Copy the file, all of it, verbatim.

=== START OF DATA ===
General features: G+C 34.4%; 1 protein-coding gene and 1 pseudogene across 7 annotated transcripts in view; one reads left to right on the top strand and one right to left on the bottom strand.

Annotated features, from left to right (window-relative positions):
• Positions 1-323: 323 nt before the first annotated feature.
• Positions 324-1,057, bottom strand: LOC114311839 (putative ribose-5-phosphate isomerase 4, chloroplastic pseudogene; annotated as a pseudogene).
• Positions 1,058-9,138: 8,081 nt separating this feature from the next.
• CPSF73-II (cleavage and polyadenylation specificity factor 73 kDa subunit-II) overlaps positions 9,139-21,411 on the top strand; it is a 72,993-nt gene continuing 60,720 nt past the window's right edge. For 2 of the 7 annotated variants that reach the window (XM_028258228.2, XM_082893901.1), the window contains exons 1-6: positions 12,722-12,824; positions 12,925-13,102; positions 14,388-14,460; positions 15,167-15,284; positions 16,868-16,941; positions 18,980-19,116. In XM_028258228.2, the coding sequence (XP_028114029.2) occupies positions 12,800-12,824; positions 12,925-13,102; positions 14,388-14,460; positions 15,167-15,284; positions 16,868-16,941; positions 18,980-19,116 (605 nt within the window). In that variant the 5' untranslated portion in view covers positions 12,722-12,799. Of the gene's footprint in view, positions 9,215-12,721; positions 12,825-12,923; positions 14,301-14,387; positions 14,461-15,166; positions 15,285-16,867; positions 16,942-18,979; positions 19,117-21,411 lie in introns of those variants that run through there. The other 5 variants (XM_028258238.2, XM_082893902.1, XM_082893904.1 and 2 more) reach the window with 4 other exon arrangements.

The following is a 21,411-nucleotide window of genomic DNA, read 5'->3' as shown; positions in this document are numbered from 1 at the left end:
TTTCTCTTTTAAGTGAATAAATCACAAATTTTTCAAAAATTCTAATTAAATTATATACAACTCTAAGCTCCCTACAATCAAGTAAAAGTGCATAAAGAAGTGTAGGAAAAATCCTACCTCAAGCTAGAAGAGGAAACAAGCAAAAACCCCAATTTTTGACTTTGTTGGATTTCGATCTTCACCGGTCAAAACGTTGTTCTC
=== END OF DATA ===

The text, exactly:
General features: G+C 34.4%; 1 protein-coding gene and 1 pseudogene across 7 annotated transcripts in view; one reads left to right on the top strand and one right to left on the bottom strand.

Annotated features, from left to right (window-relative positions):
• Positions 1-323: 323 nt before the first annotated feature.
• Positions 324-1,057, bottom strand: LOC114311839 (putative ribose-5-phosphate isomerase 4, chloroplastic pseudogene; annotated as a pseudogene).
• Positions 1,058-9,138: 8,081 nt separating this feature from the next.
• CPSF73-II (cleavage and polyadenylation specificity factor 73 kDa subunit-II) overlaps positions 9,139-21,411 on the top strand; it is a 72,993-nt gene continuing 60,720 nt past the window's right edge. For 2 of the 7 annotated variants that reach the window (XM_028258228.2, XM_082893901.1), the window contains exons 1-6: positions 12,722-12,824; positions 12,925-13,102; positions 14,388-14,460; positions 15,167-15,284; positions 16,868-16,941; positions 18,980-19,116. In XM_028258228.2, the coding sequence (XP_028114029.2) occupies positions 12,800-12,824; positions 12,925-13,102; positions 14,388-14,460; positions 15,167-15,284; positions 16,868-16,941; positions 18,980-19,116 (605 nt within the window). In that variant the 5' untranslated portion in view covers positions 12,722-12,799. Of the gene's footprint in view, positions 9,215-12,721; positions 12,825-12,923; positions 14,301-14,387; positions 14,461-15,166; positions 15,285-16,867; positions 16,942-18,979; positions 19,117-21,411 lie in introns of those variants that run through there. The other 5 variants (XM_028258238.2, XM_082893902.1, XM_082893904.1 and 2 more) reach the window with 4 other exon arrangements.

The following is a 21,411-nucleotide window of genomic DNA, read 5'->3' as shown; positions in this document are numbered from 1 at the left end:
TTTCTCTTTTAAGTGAATAAATCACAAATTTTTCAAAAATTCTAATTAAATTATATACAACTCTAAGCTCCCTACAATCAAGTAAAAGTGCATAAAGAAGTGTAGGAAAAATCCTACCTCAAGCTAGAAGAGGAAACAAGCAAAAACCCCAATTTTTGACTTTGTTGGATTTCGATCTTCACCGGTCAAAACGTTGTTCTC